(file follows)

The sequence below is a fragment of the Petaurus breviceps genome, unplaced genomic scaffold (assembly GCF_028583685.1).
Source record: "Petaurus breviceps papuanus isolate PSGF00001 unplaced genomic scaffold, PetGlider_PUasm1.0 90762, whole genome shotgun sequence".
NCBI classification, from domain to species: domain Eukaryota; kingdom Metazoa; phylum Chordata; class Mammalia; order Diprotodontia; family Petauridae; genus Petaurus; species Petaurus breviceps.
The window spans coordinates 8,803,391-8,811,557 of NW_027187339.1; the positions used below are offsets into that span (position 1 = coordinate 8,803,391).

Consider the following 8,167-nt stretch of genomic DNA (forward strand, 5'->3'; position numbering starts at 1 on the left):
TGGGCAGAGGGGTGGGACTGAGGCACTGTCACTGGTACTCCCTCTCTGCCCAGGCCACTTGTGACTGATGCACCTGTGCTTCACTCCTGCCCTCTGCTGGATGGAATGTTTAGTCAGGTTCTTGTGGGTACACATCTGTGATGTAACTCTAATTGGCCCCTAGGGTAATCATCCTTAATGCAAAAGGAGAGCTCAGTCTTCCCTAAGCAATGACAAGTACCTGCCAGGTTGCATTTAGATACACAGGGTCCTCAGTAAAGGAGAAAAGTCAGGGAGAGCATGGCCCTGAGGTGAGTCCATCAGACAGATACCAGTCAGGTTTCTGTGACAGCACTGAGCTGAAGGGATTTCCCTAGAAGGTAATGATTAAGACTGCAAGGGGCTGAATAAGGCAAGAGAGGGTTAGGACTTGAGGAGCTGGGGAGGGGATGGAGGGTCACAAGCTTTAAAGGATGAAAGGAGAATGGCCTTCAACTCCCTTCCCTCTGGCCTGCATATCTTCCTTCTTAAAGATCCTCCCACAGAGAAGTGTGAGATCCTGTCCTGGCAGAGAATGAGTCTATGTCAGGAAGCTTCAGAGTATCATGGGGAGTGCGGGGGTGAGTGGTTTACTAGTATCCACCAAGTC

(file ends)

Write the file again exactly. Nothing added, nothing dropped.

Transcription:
The sequence below is a fragment of the Petaurus breviceps genome, unplaced genomic scaffold (assembly GCF_028583685.1).
Source record: "Petaurus breviceps papuanus isolate PSGF00001 unplaced genomic scaffold, PetGlider_PUasm1.0 90762, whole genome shotgun sequence".
NCBI classification, from domain to species: domain Eukaryota; kingdom Metazoa; phylum Chordata; class Mammalia; order Diprotodontia; family Petauridae; genus Petaurus; species Petaurus breviceps.
The window spans coordinates 8,803,391-8,811,557 of NW_027187339.1; the positions used below are offsets into that span (position 1 = coordinate 8,803,391).

Consider the following 8,167-nt stretch of genomic DNA (forward strand, 5'->3'; position numbering starts at 1 on the left):
TGGGCAGAGGGGTGGGACTGAGGCACTGTCACTGGTACTCCCTCTCTGCCCAGGCCACTTGTGACTGATGCACCTGTGCTTCACTCCTGCCCTCTGCTGGATGGAATGTTTAGTCAGGTTCTTGTGGGTACACATCTGTGATGTAACTCTAATTGGCCCCTAGGGTAATCATCCTTAATGCAAAAGGAGAGCTCAGTCTTCCCTAAGCAATGACAAGTACCTGCCAGGTTGCATTTAGATACACAGGGTCCTCAGTAAAGGAGAAAAGTCAGGGAGAGCATGGCCCTGAGGTGAGTCCATCAGACAGATACCAGTCAGGTTTCTGTGACAGCACTGAGCTGAAGGGATTTCCCTAGAAGGTAATGATTAAGACTGCAAGGGGCTGAATAAGGCAAGAGAGGGTTAGGACTTGAGGAGCTGGGGAGGGGATGGAGGGTCACAAGCTTTAAAGGATGAAAGGAGAATGGCCTTCAACTCCCTTCCCTCTGGCCTGCATATCTTCCTTCTTAAAGATCCTCCCACAGAGAAGTGTGAGATCCTGTCCTGGCAGAGAATGAGTCTATGTCAGGAAGCTTCAGAGTATCATGGGGAGTGCGGGGGTGAGTGGTTTACTAGTATCCACCAAGTC